On May 27, 1995, Christopher Reeve, the iconic portrayer of Superman, broke his spine after falling from a horse; he never regained the use of his lower limbs. Injuries that damage the spinal cord often have devastating effects because the cells in your spinal cord, called neurons, have stopped growing by the time you reach adulthood. Unlike blood vessels or liver cells, for example, which can regenerate in damaged areas, neurons don’t have the ability to regrow after injuries. That means spinal or brain injuries are often permanent. But how is it that some types of cells constantly regenerate (you can safely donate pints of blood throughout your life without depleting your blood supply), while other cells are fixed from childhood for your whole life?
Part of the answer has to do with a topic that has generated plenty of controversy in the last decade: stem cells. The single-celled egg out of which a human being grows is a stem cell. That one cell has the ability to divide myriad times, and stem cells can “grow up” into any type of cell in your body – muscle cells, neurons, hair follicles, blood vessels etc. This “growing up” is a forward process. Just like a boy’s choice to quit playing soccer and focus on engineering means that he cannot be a professional athlete a decade later, stem cells that become muscle cells can’t suddenly turn into, say, heart cells.
Most of the cells in your body are “adult” cells with a specialized job. However, some cells need to maintain their “stemness” in order to regenerate cells that we regularly lose, such as skin cells and blood cells. Unfortunately, these stem cells aren’t true stem cells. The cells that regenerate your blood are blood-specific stem cells, and can only grow into one of the many types of cells found in your blood; the stem cells that regrow skin cells are skin-specific, too. Neither of these can be prodded into turning into other cell types. So how do we get true stem cells in order to grow new neurons for people with injuries like Christopher Reeve’s?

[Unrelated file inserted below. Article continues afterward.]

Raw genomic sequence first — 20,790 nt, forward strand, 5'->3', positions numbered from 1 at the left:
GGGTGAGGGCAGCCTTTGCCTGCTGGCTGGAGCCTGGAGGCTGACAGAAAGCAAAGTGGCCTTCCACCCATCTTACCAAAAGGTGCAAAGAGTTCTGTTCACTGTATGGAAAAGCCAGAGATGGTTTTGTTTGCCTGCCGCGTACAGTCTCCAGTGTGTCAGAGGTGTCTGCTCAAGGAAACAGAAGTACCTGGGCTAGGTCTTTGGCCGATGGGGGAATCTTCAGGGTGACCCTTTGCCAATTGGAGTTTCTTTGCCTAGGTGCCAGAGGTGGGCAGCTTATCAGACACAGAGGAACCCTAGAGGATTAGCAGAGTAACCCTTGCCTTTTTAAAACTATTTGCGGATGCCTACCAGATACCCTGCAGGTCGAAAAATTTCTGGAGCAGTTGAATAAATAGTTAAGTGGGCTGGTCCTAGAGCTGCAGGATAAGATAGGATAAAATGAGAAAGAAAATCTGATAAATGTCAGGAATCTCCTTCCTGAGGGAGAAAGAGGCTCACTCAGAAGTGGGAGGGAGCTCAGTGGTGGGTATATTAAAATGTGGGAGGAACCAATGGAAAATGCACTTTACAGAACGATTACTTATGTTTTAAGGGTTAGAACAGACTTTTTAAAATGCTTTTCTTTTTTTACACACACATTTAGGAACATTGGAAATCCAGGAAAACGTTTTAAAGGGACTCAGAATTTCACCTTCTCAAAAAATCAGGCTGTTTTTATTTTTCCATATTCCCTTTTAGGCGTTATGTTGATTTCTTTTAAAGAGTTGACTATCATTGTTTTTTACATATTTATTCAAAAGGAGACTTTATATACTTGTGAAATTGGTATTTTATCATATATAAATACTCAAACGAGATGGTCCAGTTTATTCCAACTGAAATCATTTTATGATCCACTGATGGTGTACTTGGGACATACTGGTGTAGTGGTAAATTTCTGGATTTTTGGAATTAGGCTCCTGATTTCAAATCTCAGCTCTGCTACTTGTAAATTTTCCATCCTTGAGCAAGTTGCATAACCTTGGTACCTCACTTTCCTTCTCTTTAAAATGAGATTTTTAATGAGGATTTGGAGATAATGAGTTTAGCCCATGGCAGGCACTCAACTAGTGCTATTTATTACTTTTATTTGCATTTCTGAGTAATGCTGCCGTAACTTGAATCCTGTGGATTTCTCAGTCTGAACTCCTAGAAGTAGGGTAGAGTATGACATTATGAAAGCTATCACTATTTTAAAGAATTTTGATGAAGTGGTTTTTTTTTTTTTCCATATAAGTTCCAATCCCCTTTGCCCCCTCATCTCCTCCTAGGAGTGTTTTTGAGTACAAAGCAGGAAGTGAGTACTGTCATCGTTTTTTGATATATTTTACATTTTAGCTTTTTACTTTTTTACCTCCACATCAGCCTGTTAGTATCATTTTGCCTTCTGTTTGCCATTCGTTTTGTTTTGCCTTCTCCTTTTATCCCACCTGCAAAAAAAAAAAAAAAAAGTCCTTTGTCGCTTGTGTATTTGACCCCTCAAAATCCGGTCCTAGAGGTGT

Scientists are finding that cells are more reflective of the human adults they comprise than we originally thought. Let’s go back to our engineer who blew his chance to play soccer by quitting when he was younger. What if he got in crazy good shape, quit his job, and started training with the best soccer coaches in the world? He might get good enough to play soccer…even if it wasn’t for the number one team. Similarly, scientists have figured out how to reprogram an adult cell into a stem cell, which enables them to study stem cells without having to resort to the controversial embryonic stem cells that were originally used in the 1990s. (So no more ethical dilemmas – we can go back to focusing on the science.)
Eventually, scientists will figure out how to dictate the path a stem cell follows as it grows up, so that they can grow entire organs to replace a failing kidney or heart. They’ll be able to regenerate damaged muscle tissue and develop better treatments for severe burn victims. We don’t fully understand yet how to influence the choices cells make about what type of cell to become, but once we do the possibilities could be endless. One day stem cells will even enable patients with spinal injuries to regain the ability to walk.
More detail about different types of cells that can regrow in the human body: https://www.hhmi.org/askascientist/answers/the_human_body_is_constantly_replacing_and_regenerating_cells_to_maintain_proper_and_efficient_funct.html
Reprogramming adult cells into stem cells won the Nobel prize last year: (complete with a longer description of how the reprogramming works)